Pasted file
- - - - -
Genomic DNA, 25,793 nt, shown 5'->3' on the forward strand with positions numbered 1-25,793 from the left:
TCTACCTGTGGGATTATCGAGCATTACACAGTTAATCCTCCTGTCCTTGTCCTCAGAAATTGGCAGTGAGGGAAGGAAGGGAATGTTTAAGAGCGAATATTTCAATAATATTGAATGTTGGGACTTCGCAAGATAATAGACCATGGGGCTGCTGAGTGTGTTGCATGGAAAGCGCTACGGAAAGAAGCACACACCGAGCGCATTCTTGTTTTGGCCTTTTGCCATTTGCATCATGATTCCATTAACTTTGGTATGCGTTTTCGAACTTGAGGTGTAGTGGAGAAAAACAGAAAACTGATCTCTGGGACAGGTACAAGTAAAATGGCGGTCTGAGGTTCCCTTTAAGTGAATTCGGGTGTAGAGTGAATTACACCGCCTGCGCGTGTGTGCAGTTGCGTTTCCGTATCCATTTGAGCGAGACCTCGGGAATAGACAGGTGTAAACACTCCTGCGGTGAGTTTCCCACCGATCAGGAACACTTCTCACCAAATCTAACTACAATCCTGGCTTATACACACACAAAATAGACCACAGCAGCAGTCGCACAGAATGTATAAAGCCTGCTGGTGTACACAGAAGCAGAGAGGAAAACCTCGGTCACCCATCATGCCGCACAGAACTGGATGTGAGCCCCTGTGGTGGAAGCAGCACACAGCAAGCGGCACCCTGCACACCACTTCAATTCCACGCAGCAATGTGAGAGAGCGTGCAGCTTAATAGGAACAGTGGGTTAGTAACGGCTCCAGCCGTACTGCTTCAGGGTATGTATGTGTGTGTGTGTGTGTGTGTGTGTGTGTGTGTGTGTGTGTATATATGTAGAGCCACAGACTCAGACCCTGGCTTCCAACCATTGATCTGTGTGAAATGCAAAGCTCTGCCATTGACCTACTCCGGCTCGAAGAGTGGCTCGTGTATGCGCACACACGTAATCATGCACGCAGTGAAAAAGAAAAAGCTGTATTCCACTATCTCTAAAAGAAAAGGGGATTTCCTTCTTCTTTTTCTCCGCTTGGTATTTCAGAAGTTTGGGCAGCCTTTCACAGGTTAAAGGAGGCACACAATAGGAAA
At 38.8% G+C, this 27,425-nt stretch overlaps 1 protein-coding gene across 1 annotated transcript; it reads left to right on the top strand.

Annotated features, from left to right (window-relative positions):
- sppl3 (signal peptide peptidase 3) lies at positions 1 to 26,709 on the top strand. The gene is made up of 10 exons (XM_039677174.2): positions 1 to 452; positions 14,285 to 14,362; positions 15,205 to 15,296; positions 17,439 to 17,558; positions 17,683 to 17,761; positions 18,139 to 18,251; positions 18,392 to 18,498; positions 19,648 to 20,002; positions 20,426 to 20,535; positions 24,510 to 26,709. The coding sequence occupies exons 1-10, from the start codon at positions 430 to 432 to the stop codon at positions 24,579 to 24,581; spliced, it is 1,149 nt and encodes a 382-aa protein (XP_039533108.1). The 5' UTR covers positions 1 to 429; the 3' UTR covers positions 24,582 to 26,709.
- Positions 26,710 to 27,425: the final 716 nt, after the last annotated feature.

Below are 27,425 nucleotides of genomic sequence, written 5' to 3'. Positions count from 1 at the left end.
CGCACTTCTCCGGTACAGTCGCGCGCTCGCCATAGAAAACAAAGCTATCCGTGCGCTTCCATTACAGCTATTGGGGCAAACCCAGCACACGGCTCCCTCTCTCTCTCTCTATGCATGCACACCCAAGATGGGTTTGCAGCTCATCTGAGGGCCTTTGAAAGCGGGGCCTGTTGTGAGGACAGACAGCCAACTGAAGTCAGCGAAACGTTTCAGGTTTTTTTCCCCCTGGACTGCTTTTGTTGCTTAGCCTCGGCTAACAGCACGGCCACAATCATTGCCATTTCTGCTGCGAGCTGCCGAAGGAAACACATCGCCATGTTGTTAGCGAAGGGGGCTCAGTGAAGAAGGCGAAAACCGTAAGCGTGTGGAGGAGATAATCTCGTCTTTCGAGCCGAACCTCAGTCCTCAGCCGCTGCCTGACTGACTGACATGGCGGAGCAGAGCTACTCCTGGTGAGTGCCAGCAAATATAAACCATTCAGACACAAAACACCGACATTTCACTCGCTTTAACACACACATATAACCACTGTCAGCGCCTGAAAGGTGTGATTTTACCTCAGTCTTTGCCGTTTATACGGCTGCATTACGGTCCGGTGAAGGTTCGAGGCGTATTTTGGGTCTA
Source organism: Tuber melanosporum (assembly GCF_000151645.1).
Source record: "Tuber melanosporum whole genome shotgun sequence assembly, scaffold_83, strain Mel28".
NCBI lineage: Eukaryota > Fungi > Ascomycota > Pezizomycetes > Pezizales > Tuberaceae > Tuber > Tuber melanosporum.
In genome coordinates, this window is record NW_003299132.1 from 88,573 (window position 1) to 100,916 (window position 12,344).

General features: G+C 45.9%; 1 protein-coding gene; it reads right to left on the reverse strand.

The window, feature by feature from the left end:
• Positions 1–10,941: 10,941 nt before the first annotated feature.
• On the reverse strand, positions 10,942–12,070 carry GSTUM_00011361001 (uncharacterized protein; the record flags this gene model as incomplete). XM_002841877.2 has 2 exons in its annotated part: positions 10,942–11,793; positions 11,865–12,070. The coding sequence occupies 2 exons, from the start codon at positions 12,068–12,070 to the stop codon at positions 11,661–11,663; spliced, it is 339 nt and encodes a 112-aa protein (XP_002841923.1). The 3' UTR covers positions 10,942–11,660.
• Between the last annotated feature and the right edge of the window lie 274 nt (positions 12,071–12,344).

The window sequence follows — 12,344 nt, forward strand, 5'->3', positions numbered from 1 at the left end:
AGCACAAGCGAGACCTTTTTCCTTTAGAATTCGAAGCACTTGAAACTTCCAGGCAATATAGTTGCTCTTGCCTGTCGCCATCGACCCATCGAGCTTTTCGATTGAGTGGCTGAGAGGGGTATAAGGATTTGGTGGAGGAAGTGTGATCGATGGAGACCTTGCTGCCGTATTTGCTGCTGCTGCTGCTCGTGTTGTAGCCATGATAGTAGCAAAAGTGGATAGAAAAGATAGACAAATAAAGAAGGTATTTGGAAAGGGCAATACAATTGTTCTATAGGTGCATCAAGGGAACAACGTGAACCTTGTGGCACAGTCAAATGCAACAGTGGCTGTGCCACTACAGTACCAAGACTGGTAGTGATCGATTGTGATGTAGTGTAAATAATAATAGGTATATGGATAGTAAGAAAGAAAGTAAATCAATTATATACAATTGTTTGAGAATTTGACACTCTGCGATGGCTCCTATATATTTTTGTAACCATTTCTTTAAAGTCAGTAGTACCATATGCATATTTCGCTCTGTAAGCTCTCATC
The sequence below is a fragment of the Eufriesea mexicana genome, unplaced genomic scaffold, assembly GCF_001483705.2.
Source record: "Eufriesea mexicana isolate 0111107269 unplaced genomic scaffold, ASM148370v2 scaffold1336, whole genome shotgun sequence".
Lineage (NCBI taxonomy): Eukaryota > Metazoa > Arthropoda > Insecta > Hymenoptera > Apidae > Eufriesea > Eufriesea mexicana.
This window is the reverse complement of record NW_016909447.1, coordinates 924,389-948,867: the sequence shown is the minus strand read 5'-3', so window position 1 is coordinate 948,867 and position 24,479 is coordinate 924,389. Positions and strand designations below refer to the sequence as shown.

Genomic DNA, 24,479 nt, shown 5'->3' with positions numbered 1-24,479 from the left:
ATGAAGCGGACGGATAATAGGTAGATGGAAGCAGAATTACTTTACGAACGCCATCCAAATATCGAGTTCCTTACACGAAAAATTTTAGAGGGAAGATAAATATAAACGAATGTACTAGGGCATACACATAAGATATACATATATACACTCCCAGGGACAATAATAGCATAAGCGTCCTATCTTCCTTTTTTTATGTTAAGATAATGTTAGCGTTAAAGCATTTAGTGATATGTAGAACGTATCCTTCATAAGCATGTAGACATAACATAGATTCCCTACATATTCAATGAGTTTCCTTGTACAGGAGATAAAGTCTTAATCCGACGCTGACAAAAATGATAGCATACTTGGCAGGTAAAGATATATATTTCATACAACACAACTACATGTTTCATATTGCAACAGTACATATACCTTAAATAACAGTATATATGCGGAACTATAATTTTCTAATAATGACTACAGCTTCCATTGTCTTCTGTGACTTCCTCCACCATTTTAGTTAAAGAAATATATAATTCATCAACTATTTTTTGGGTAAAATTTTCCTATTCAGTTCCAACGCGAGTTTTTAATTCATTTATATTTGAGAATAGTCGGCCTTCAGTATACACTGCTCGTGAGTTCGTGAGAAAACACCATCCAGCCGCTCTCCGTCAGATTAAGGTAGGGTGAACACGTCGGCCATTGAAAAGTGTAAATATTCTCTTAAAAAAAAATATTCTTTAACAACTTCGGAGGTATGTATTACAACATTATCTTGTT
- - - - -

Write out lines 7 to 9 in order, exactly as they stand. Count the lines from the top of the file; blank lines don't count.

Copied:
Below are 27,425 nucleotides of genomic sequence, written 5' to 3'. Positions count from 1 at the left end.
CGCACTTCTCCGGTACAGTCGCGCGCTCGCCATAGAAAACAAAGCTATCCGTGCGCTTCCATTACAGCTATTGGGGCAAACCCAGCACACGGCTCCCTCTCTCTCTCTCTATGCATGCACACCCAAGATGGGTTTGCAGCTCATCTGAGGGCCTTTGAAAGCGGGGCCTGTTGTGAGGACAGACAGCCAACTGAAGTCAGCGAAACGTTTCAGGTTTTTTTCCCCCTGGACTGCTTTTGTTGCTTAGCCTCGGCTAACAGCACGGCCACAATCATTGCCATTTCTGCTGCGAGCTGCCGAAGGAAACACATCGCCATGTTGTTAGCGAAGGGGGCTCAGTGAAGAAGGCGAAAACCGTAAGCGTGTGGAGGAGATAATCTCGTCTTTCGAGCCGAACCTCAGTCCTCAGCCGCTGCCTGACTGACTGACATGGCGGAGCAGAGCTACTCCTGGTGAGTGCCAGCAAATATAAACCATTCAGACACAAAACACCGACATTTCACTCGCTTTAACACACACATATAACCACTGTCAGCGCCTGAAAGGTGTGATTTTACCTCAGTCTTTGCCGTTTATACGGCTGCATTACGGTCCGGTGAAGGTTCGAGGCGTATTTTGGGTCTA
Source organism: Tuber melanosporum (assembly GCF_000151645.1).